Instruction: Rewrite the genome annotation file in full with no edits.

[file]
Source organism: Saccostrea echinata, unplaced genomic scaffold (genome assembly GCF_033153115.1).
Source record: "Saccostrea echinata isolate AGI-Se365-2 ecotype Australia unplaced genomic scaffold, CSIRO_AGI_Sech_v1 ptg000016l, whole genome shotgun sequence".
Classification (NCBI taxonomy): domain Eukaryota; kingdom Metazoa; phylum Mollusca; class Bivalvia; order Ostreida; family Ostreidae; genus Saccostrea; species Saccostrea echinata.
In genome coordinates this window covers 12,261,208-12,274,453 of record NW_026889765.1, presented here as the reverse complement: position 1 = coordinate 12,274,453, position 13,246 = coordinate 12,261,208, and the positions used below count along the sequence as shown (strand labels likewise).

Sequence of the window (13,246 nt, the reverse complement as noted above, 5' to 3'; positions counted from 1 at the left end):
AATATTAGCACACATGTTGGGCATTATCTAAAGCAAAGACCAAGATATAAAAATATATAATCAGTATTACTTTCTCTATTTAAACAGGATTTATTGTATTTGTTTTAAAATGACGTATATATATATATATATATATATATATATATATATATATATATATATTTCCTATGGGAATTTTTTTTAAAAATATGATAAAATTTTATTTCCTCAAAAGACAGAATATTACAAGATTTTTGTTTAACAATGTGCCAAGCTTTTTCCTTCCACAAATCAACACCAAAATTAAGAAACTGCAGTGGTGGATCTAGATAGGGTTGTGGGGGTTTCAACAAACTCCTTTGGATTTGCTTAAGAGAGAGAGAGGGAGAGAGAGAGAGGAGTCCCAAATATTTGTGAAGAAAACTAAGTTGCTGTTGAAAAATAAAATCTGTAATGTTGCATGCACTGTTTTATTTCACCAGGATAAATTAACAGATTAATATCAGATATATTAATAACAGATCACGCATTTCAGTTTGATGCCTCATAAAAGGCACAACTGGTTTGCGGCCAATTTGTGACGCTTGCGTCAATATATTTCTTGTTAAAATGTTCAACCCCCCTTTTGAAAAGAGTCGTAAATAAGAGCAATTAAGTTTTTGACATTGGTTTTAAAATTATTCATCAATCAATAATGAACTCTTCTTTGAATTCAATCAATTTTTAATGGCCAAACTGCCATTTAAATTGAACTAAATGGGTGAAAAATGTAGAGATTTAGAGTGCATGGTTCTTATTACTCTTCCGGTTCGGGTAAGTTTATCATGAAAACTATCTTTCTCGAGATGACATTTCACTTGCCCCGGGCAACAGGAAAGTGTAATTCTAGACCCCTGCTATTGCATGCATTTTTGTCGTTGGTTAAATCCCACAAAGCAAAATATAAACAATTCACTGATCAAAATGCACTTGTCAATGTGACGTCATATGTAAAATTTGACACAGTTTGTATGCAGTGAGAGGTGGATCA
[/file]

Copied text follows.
Source organism: Saccostrea echinata, unplaced genomic scaffold (genome assembly GCF_033153115.1).
Source record: "Saccostrea echinata isolate AGI-Se365-2 ecotype Australia unplaced genomic scaffold, CSIRO_AGI_Sech_v1 ptg000016l, whole genome shotgun sequence".
Classification (NCBI taxonomy): domain Eukaryota; kingdom Metazoa; phylum Mollusca; class Bivalvia; order Ostreida; family Ostreidae; genus Saccostrea; species Saccostrea echinata.
In genome coordinates this window covers 12,261,208-12,274,453 of record NW_026889765.1, presented here as the reverse complement: position 1 = coordinate 12,274,453, position 13,246 = coordinate 12,261,208, and the positions used below count along the sequence as shown (strand labels likewise).

Sequence of the window (13,246 nt, the reverse complement as noted above, 5' to 3'; positions counted from 1 at the left end):
AATATTAGCACACATGTTGGGCATTATCTAAAGCAAAGACCAAGATATAAAAATATATAATCAGTATTACTTTCTCTATTTAAACAGGATTTATTGTATTTGTTTTAAAATGACGTATATATATATATATATATATATATATATATATATATATATATATATTTCCTATGGGAATTTTTTTTAAAAATATGATAAAATTTTATTTCCTCAAAAGACAGAATATTACAAGATTTTTGTTTAACAATGTGCCAAGCTTTTTCCTTCCACAAATCAACACCAAAATTAAGAAACTGCAGTGGTGGATCTAGATAGGGTTGTGGGGGTTTCAACAAACTCCTTTGGATTTGCTTAAGAGAGAGAGAGGGAGAGAGAGAGAGGAGTCCCAAATATTTGTGAAGAAAACTAAGTTGCTGTTGAAAAATAAAATCTGTAATGTTGCATGCACTGTTTTATTTCACCAGGATAAATTAACAGATTAATATCAGATATATTAATAACAGATCACGCATTTCAGTTTGATGCCTCATAAAAGGCACAACTGGTTTGCGGCCAATTTGTGACGCTTGCGTCAATATATTTCTTGTTAAAATGTTCAACCCCCCTTTTGAAAAGAGTCGTAAATAAGAGCAATTAAGTTTTTGACATTGGTTTTAAAATTATTCATCAATCAATAATGAACTCTTCTTTGAATTCAATCAATTTTTAATGGCCAAACTGCCATTTAAATTGAACTAAATGGGTGAAAAATGTAGAGATTTAGAGTGCATGGTTCTTATTACTCTTCCGGTTCGGGTAAGTTTATCATGAAAACTATCTTTCTCGAGATGACATTTCACTTGCCCCGGGCAACAGGAAAGTGTAATTCTAGACCCCTGCTATTGCATGCATTTTTGTCGTTGGTTAAATCCCACAAAGCAAAATATAAACAATTCACTGATCAAAATGCACTTGTCAATGTGACGTCATATGTAAAATTTGACACAGTTTGTATGCAGTGAGAGGTGGATCA